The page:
“We didn’t learn anything, except that whoever his boss is is apparently a woman, and that she’s threatened to kill his family if he screwed up.”
“Really?” Death said.  “That’s the second one of those guys who’s said that someone was going to kill his family if he didn’t do what he was told.”
“Seems like a crazy kind of thing to threaten a ghost with,” Ares said.  “You kill their family, everyone gets reunited.  Could be a win-win kind of deal.”
“I think you’re being too pragmatic there, Ares,” Hep said.  “Most people wouldn’t like for their families to be killed because of their actions.  That’s the kind of thing that makes people feel pretty bad, actually.”
“Well, I’ve never understood people, for the most part, anyway.  Mostly, I just like killing them.  Talk about blowing off some steam.  There’s nothing like a good bloodletting to clear the head.”
“And that’s what we like about you, Ares,” Hep said.  “But most of us aren’t so much in to the killing people, unless it’s unavoidable.”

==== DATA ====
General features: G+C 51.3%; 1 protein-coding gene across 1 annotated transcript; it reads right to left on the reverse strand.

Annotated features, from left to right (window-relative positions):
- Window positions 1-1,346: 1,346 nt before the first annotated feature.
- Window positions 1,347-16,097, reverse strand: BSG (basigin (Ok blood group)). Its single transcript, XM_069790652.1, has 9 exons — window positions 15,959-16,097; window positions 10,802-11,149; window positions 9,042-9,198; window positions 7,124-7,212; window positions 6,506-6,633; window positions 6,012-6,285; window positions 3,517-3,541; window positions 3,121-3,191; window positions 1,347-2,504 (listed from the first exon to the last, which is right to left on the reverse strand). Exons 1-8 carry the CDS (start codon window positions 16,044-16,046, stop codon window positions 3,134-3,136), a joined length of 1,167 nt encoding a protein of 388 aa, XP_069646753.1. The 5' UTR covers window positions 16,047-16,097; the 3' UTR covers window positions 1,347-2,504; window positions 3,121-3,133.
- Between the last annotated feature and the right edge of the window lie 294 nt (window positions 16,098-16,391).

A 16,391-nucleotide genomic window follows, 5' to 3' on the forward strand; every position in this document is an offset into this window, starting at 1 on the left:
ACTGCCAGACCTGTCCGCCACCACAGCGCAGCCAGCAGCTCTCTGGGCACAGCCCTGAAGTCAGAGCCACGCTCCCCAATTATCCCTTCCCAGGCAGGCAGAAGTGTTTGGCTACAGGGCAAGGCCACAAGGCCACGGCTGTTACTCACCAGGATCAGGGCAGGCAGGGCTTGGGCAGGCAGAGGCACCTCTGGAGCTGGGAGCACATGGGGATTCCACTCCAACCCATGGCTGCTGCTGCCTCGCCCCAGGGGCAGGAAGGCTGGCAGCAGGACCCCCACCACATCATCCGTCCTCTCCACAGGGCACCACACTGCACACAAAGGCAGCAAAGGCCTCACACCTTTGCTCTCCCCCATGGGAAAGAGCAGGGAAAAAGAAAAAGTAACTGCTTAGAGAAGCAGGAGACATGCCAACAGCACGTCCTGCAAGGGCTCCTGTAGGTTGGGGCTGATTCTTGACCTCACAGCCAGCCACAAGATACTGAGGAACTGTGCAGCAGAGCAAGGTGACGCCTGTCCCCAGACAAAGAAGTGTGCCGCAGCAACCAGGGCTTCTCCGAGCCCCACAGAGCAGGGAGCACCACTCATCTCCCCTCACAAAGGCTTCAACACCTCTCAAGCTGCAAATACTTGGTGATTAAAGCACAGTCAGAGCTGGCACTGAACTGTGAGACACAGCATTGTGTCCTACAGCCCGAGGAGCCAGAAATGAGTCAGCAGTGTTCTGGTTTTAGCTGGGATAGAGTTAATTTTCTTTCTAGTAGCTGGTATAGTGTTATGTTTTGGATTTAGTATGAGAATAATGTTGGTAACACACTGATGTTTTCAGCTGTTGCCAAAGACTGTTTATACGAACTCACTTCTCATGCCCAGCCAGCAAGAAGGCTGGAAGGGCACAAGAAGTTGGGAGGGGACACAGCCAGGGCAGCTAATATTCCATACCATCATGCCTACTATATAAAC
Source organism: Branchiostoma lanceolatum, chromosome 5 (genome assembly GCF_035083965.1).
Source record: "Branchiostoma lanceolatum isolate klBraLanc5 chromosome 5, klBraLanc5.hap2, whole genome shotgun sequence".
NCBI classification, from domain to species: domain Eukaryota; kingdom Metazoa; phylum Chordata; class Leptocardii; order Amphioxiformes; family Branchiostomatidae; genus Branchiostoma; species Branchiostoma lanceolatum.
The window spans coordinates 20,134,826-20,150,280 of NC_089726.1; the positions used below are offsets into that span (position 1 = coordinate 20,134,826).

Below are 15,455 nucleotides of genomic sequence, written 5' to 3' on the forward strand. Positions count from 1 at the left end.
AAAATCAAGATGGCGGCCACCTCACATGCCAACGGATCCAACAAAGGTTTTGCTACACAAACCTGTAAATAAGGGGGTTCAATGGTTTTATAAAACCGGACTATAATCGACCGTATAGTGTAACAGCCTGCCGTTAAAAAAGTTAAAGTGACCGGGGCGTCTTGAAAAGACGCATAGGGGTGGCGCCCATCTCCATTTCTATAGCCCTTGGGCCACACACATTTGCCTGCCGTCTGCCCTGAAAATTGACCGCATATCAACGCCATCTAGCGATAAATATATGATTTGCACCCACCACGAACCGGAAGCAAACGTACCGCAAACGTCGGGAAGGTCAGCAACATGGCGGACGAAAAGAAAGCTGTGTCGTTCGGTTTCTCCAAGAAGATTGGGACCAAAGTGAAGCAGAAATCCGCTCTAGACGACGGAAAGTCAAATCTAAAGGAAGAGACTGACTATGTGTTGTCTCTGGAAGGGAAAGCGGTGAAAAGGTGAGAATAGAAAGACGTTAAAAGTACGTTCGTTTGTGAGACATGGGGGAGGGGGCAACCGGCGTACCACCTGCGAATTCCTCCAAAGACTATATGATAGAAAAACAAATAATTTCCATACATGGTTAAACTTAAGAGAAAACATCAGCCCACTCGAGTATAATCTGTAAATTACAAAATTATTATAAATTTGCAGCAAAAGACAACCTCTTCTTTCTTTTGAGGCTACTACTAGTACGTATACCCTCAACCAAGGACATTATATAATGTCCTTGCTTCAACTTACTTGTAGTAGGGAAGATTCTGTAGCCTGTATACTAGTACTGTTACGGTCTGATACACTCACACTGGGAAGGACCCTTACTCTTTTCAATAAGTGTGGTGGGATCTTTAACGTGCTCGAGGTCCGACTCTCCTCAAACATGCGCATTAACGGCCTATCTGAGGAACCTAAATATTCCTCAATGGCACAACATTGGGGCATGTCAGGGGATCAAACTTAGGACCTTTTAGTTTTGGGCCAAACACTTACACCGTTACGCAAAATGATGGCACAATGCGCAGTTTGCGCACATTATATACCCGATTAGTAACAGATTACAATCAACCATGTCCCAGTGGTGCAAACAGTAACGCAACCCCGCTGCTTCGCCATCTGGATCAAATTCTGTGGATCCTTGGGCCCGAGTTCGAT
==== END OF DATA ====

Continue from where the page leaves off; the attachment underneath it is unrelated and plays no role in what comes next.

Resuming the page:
“Are you saying I could have avoided killing the people I did?” Ares asked.  He sounded offended by the very idea.
“Well, you get a little overly enthusiastic now and then, I think,” Hep said, trying to be tactful.
“Whatever.  Some people just need killing, and I’m the man to do it,” Ares said.  He noticed his glass was empty.  “Excuse me, I’m going to get another drink.”
He got up and walked a crooked line to the bar.
Death said to Hep and Scroat, “So who would want to spy on Ares and me enough to threaten to kill the families of a bunch of ghosts?”